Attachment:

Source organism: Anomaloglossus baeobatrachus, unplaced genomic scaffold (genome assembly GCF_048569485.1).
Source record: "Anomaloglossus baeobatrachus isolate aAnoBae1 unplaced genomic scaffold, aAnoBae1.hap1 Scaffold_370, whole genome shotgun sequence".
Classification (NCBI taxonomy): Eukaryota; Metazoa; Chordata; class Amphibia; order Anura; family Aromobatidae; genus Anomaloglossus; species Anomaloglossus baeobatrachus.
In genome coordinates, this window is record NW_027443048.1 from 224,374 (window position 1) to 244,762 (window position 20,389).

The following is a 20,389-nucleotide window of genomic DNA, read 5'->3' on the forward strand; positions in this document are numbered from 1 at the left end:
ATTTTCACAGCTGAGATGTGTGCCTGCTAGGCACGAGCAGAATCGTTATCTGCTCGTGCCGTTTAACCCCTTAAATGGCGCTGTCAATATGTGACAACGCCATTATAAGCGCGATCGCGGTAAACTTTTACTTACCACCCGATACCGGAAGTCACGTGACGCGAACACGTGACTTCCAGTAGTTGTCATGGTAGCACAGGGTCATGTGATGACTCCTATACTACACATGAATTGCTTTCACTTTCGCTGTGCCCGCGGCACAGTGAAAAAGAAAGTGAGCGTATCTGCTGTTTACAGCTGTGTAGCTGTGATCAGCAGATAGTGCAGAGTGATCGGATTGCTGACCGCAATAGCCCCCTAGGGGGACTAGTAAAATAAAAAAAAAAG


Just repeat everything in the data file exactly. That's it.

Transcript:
Source organism: Anomaloglossus baeobatrachus, unplaced genomic scaffold (genome assembly GCF_048569485.1).
Source record: "Anomaloglossus baeobatrachus isolate aAnoBae1 unplaced genomic scaffold, aAnoBae1.hap1 Scaffold_370, whole genome shotgun sequence".
Classification (NCBI taxonomy): Eukaryota; Metazoa; Chordata; class Amphibia; order Anura; family Aromobatidae; genus Anomaloglossus; species Anomaloglossus baeobatrachus.
In genome coordinates, this window is record NW_027443048.1 from 224,374 (window position 1) to 244,762 (window position 20,389).

The following is a 20,389-nucleotide window of genomic DNA, read 5'->3' on the forward strand; positions in this document are numbered from 1 at the left end:
ATTTTCACAGCTGAGATGTGTGCCTGCTAGGCACGAGCAGAATCGTTATCTGCTCGTGCCGTTTAACCCCTTAAATGGCGCTGTCAATATGTGACAACGCCATTATAAGCGCGATCGCGGTAAACTTTTACTTACCACCCGATACCGGAAGTCACGTGACGCGAACACGTGACTTCCAGTAGTTGTCATGGTAGCACAGGGTCATGTGATGACTCCTATACTACACATGAATTGCTTTCACTTTCGCTGTGCCCGCGGCACAGTGAAAAAGAAAGTGAGCGTATCTGCTGTTTACAGCTGTGTAGCTGTGATCAGCAGATAGTGCAGAGTGATCGGATTGCTGACCGCAATAGCCCCCTAGGGGGACTAGTAAAATAAAAAAAAAAG